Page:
But what animals can I include when the book is set right smack in the middle of a huge city? A lot! Central Park is teeming with wildlife, including rabbits, raccoons, squirrels, rats, chipmunks, opossums, bats, starlings, herons, geese, gulls, crows, pigeons, frogs, turtles, and more!
With the release of the Central Park book, I will finally have a book set in every state where I’ve lived*, and we’re filling in some of those big gaps on the east coast of the U.S. Here’s what the coverage map will look like:
* Trivia for the day: I was born in New York state.
Last month, I finalized the manuscript for my 19th Who Pooped in the Park book, which will be called Who Pooped in the Redwoods.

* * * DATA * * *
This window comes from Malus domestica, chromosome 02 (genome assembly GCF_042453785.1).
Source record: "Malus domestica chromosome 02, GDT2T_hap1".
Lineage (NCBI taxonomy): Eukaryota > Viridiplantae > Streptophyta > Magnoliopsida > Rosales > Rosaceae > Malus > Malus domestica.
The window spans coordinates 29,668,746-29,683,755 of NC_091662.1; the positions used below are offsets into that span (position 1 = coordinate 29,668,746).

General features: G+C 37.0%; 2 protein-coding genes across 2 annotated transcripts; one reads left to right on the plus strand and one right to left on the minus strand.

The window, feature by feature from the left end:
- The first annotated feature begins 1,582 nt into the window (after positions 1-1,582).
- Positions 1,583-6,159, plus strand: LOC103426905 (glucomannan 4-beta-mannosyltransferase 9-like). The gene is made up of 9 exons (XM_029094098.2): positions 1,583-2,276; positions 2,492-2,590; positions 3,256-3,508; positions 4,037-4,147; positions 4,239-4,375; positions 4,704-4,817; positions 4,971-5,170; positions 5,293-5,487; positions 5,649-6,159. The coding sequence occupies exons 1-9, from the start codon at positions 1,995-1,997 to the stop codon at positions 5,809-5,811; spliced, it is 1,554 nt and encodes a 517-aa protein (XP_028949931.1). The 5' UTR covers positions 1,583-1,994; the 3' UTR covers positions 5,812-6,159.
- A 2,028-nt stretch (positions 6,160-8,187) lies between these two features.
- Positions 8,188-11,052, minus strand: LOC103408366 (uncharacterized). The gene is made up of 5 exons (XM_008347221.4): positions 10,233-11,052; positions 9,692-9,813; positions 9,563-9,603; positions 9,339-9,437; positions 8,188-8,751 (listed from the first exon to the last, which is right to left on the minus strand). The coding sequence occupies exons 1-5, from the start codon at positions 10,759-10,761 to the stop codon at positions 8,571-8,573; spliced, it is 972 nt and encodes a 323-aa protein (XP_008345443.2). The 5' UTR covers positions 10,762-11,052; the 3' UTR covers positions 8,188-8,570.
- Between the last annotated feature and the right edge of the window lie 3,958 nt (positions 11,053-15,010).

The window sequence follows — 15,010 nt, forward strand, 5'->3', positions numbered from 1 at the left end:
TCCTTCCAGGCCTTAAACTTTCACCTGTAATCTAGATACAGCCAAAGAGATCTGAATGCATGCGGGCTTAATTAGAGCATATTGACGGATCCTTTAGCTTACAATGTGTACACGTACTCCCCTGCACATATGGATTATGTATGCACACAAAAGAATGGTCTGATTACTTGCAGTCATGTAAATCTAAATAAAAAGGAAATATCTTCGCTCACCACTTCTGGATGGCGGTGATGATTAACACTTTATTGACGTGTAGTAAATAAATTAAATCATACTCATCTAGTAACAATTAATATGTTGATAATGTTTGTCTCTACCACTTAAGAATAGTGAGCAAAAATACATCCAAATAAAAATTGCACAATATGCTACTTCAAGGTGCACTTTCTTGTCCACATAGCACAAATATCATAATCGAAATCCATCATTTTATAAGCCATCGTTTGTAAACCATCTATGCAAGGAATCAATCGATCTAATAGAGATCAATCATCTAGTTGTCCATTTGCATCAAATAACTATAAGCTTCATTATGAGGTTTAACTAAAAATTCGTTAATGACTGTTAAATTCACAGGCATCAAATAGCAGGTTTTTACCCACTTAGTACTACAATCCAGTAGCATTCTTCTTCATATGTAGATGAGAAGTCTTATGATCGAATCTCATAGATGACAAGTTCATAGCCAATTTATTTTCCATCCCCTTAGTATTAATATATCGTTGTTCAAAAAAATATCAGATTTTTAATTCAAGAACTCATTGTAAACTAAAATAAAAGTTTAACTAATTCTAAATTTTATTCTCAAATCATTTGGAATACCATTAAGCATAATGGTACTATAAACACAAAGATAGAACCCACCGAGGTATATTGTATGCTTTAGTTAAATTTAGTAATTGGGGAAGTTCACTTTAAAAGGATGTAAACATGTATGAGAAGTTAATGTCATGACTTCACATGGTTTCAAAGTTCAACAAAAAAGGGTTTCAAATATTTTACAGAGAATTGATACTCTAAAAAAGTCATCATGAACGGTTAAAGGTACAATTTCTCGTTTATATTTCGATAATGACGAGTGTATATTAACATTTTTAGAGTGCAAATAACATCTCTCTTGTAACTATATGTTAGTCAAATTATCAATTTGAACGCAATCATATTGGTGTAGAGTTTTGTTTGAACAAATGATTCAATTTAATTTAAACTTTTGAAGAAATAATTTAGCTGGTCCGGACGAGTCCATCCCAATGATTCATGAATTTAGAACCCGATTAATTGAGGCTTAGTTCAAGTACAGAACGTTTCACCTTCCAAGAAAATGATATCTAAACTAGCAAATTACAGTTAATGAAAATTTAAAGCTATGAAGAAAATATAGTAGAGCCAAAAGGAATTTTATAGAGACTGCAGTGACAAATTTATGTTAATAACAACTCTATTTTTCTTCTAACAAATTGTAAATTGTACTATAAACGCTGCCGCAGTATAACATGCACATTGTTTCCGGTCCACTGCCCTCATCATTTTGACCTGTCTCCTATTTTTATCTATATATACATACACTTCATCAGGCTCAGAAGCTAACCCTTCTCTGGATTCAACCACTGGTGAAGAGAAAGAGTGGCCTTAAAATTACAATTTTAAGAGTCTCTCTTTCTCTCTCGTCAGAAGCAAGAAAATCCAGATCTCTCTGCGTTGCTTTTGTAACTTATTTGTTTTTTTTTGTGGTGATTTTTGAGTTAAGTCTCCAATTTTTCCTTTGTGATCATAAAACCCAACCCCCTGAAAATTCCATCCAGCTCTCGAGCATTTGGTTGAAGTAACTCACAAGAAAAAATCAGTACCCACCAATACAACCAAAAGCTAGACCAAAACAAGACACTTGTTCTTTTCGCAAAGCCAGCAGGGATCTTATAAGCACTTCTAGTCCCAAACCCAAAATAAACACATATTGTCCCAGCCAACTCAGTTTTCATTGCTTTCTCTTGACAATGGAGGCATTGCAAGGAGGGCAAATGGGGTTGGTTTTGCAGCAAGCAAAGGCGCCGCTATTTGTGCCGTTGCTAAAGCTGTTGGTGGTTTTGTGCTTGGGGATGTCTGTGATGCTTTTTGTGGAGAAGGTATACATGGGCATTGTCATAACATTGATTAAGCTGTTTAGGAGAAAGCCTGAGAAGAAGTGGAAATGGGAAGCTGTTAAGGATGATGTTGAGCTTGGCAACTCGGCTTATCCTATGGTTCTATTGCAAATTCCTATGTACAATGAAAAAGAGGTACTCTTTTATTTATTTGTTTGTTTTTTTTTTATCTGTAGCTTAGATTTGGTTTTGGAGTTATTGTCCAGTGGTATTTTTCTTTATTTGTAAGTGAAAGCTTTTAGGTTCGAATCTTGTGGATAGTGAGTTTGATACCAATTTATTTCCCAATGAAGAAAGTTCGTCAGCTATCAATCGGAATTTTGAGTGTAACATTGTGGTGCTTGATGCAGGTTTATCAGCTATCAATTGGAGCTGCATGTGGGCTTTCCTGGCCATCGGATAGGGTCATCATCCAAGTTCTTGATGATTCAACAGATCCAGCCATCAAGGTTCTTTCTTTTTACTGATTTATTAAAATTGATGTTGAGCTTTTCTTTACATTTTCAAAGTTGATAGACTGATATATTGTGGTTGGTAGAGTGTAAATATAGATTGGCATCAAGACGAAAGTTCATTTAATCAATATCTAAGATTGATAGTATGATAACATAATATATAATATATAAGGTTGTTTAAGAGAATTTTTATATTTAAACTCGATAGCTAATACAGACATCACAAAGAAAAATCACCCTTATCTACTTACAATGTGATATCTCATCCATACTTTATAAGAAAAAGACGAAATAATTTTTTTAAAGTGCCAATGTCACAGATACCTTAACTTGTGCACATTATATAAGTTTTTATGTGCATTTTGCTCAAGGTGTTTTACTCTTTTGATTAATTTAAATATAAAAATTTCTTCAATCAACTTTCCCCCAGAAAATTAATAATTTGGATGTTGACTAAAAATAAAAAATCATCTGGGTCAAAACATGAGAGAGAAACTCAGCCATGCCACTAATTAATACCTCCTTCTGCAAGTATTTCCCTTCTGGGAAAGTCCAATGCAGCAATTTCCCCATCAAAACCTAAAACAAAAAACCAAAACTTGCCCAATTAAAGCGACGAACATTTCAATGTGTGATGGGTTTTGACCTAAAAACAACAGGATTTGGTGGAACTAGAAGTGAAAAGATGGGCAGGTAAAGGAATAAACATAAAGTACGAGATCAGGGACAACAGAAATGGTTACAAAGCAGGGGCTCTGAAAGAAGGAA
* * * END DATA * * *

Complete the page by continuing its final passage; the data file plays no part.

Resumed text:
Our intrepid regulars, Michael and Emily, will be hitting the road with Mom & Dad to visit Redwoods National and State Parks in California. Along the way, they’ll meet up with a host of critters, some of which we’ve met in other Who Pooped books, and a few new ones as well, like mountain beavers, fishers, tree voles, and ringneck snakes.
The book is scheduled to hit the streets in the spring of 2015. That may seem like a long time, considering I signed the contract back in July, but there’s a reason for that. I write these books in a grid: page numbers on the left, then a column for descriptions of the illustrations, one for the text on the page, and another for the “Straight Poop” sidebars. The manuscript comes out looking like this:
When I had the manuscript done, I had two people proofread it before submitting it to Will Harmon, my editor at Farcountry Press, who went through it with a fine-toothed comb. He found a few issues, and I fixed most of them right away and argued with him about a couple of others. He does tend to be right most of the time, but I still win sometimes!